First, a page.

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The cottage was spotlessly clean, warm and comfortable, with very smart appliances; I came home feeling somewhat dissatisfied with my own kitchen, and hankering once more for a swishy Siemens self-cleaning oven (like the one in the cottage and the one that I left behind in Newcastle. Sigh….).

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We had brought few provisions, as packing for the dog seeming to have filled most of the car, and had been happy to eat out at night, breakfasting on variations on bread, cheese and what my mother used to call “to it”.*

*As in “What’s for tea?”

“Bread and to it.” i.e. whatever you cared to add to bread…..

But the sleek expensive oven, microwave and hob lured me into wanting to cook. That and the chance to avoid having to trail about in a keen wind each evening finding places that catered for vegetarians. During our second day of being out and about, exploring moorland and small towns, to my joy we came across a Waitrose, and I took the opportunity to shop for food that would give me the chance to use those lovely glossy ovens and hob.

The Gardener, sturdy trousers tucked fetchingly into sturdy boots, enjoying all the outdoorsy stuff and the chance to reminisce about hiking, primitive camping, and generally being much younger, noticed my delight at discovering a decent supermarket to permit cooking more than toast and Marmite. “You really have a shallow side, don’t you!” he remarked with amusement.

It’s true. He’s right. But how come he’s only just noticed?


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Bereft

Baby E has gone to Mexico for a whole month.

We said our goodbyes via Skype the evening before. Here he is looking with some interest at my image in the corner of his screen. He had just recovered from a bout of croup, the horrible barking-seal cough being replaced by a loose rattle, but he seemed jolly. Perhaps jolly will be his default position?

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Texts on arrival suggest that his parents found the long and arduous day of travel, with its 12-hour flight, pure hell, but that Baby E loved it. I await details.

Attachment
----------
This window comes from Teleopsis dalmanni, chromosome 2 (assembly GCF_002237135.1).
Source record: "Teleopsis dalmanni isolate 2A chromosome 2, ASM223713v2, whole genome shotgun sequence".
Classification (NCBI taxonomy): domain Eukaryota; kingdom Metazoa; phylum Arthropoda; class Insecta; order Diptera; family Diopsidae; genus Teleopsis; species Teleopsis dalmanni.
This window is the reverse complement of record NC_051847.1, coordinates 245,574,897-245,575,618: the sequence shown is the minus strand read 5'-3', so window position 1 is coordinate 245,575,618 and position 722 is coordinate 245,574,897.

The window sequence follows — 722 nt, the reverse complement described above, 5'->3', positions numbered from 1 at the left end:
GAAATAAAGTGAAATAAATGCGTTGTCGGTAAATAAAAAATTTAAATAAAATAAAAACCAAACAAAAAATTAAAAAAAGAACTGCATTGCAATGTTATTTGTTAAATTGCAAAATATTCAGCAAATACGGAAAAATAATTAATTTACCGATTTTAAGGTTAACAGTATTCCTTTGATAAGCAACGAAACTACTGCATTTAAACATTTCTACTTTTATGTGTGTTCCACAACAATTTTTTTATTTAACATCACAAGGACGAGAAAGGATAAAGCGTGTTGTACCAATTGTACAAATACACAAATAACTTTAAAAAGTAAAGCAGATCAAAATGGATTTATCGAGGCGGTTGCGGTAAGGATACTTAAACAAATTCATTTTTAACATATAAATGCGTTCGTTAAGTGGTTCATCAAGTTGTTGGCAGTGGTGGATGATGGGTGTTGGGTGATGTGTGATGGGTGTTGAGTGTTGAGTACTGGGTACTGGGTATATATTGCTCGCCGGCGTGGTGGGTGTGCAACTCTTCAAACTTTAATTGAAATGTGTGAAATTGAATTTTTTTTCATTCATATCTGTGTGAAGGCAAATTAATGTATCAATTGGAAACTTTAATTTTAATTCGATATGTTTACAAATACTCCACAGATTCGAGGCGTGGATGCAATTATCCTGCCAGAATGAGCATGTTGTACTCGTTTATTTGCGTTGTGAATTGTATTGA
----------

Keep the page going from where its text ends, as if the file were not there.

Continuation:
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Suddenly he’s in summer clothes.

His Other Adoring Grandma will be in heaven having him to stay; I, meanwhile, feel painfully aware of what a very long way Mexico is from Somerset.

Happy family holidays, Baby E! See you in May.


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Three days in London

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Baby E’s mother was on a training course, his father had work deadlines to meet, and I was holding the fort.

What fun we had!

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We went to the park, we visited the cafe round the corner to meet a friend I hadn’t seen for 20-odd years, and Baby E loved the bustling surroundings filled with other babies to gaze at.

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He and I spent three days in each other’s company, and we got on famously.

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He was thrilled to see his parents at the end of the day, and had much to tell them.

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Soon he will be in Mexico visiting his other grandma; I’m sure he will be as sunny, charming, vocal and funny with her as he was with me. And she will adore him, just as I do.

It was hard to say goodbye.

But lovely to be back in my own bed….

 


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Fluffy